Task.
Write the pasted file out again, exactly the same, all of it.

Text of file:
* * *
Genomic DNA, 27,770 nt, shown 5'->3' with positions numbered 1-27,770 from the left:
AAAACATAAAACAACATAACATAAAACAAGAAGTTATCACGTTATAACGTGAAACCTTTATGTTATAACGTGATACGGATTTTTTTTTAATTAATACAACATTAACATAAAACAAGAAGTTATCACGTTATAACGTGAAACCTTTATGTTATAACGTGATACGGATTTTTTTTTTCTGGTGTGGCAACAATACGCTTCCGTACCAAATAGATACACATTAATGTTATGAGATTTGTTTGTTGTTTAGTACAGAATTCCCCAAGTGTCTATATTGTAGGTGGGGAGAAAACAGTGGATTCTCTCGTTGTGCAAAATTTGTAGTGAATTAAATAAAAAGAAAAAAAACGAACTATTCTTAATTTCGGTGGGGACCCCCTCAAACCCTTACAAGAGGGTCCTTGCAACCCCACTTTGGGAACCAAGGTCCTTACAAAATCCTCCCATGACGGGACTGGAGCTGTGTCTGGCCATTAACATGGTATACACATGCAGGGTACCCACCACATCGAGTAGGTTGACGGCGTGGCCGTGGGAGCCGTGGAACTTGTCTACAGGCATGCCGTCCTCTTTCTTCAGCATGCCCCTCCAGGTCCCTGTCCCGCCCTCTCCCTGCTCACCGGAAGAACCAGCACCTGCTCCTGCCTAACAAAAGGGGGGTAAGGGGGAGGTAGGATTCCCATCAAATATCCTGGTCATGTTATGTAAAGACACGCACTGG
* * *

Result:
Genomic DNA, 27,770 nt, shown 5'->3' with positions numbered 1-27,770 from the left:
AAAACATAAAACAACATAACATAAAACAAGAAGTTATCACGTTATAACGTGAAACCTTTATGTTATAACGTGATACGGATTTTTTTTTAATTAATACAACATTAACATAAAACAAGAAGTTATCACGTTATAACGTGAAACCTTTATGTTATAACGTGATACGGATTTTTTTTTTCTGGTGTGGCAACAATACGCTTCCGTACCAAATAGATACACATTAATGTTATGAGATTTGTTTGTTGTTTAGTACAGAATTCCCCAAGTGTCTATATTGTAGGTGGGGAGAAAACAGTGGATTCTCTCGTTGTGCAAAATTTGTAGTGAATTAAATAAAAAGAAAAAAAACGAACTATTCTTAATTTCGGTGGGGACCCCCTCAAACCCTTACAAGAGGGTCCTTGCAACCCCACTTTGGGAACCAAGGTCCTTACAAAATCCTCCCATGACGGGACTGGAGCTGTGTCTGGCCATTAACATGGTATACACATGCAGGGTACCCACCACATCGAGTAGGTTGACGGCGTGGCCGTGGGAGCCGTGGAACTTGTCTACAGGCATGCCGTCCTCTTTCTTCAGCATGCCCCTCCAGGTCCCTGTCCCGCCCTCTCCCTGCTCACCGGAAGAACCAGCACCTGCTCCTGCCTAACAAAAGGGGGGTAAGGGGGAGGTAGGATTCCCATCAAATATCCTGGTCATGTTATGTAAAGACACGCACTGG